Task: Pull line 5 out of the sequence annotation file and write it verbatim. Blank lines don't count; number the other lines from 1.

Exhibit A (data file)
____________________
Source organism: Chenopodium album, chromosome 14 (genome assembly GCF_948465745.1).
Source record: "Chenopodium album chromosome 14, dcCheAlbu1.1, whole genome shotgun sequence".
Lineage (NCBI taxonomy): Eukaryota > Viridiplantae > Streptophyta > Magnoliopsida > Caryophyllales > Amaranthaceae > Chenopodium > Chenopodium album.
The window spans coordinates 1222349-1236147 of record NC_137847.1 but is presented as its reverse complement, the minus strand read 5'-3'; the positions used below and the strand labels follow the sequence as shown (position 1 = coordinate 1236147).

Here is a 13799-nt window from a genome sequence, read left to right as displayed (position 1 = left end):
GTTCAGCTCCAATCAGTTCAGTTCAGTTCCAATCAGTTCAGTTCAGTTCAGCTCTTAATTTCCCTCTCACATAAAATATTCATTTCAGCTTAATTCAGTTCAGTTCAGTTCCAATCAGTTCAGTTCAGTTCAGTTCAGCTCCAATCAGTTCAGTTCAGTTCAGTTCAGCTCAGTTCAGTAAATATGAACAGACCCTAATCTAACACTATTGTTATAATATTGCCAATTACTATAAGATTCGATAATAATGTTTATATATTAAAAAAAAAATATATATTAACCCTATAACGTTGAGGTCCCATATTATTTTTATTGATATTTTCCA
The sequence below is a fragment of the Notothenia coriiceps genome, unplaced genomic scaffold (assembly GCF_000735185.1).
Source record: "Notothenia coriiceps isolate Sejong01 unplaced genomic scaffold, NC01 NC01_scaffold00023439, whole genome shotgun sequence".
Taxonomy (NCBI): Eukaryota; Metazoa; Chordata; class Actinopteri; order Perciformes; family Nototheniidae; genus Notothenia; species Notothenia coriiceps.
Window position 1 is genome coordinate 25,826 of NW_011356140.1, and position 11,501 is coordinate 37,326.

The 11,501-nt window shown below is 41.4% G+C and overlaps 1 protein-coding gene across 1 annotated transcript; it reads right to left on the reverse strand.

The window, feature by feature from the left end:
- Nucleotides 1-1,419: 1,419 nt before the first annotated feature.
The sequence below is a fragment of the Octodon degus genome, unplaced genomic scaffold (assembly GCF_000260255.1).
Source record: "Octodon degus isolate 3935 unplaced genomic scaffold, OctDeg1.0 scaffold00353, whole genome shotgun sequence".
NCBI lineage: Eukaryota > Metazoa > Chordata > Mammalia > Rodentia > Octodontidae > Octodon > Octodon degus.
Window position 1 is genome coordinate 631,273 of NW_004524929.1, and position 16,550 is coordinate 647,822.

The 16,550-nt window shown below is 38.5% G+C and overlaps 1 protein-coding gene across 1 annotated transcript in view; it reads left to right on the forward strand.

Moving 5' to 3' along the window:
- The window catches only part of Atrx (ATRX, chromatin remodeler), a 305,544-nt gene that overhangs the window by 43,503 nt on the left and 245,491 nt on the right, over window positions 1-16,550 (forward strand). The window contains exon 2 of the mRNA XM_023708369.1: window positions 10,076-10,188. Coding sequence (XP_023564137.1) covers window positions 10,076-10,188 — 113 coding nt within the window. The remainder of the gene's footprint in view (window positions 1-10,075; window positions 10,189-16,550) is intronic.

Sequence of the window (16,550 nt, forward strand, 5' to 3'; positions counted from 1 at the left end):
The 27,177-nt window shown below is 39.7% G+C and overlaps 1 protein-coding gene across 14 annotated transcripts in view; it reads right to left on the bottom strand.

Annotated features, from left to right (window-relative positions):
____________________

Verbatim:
Here is a 13799-nt window from a genome sequence, read left to right as displayed (position 1 = left end):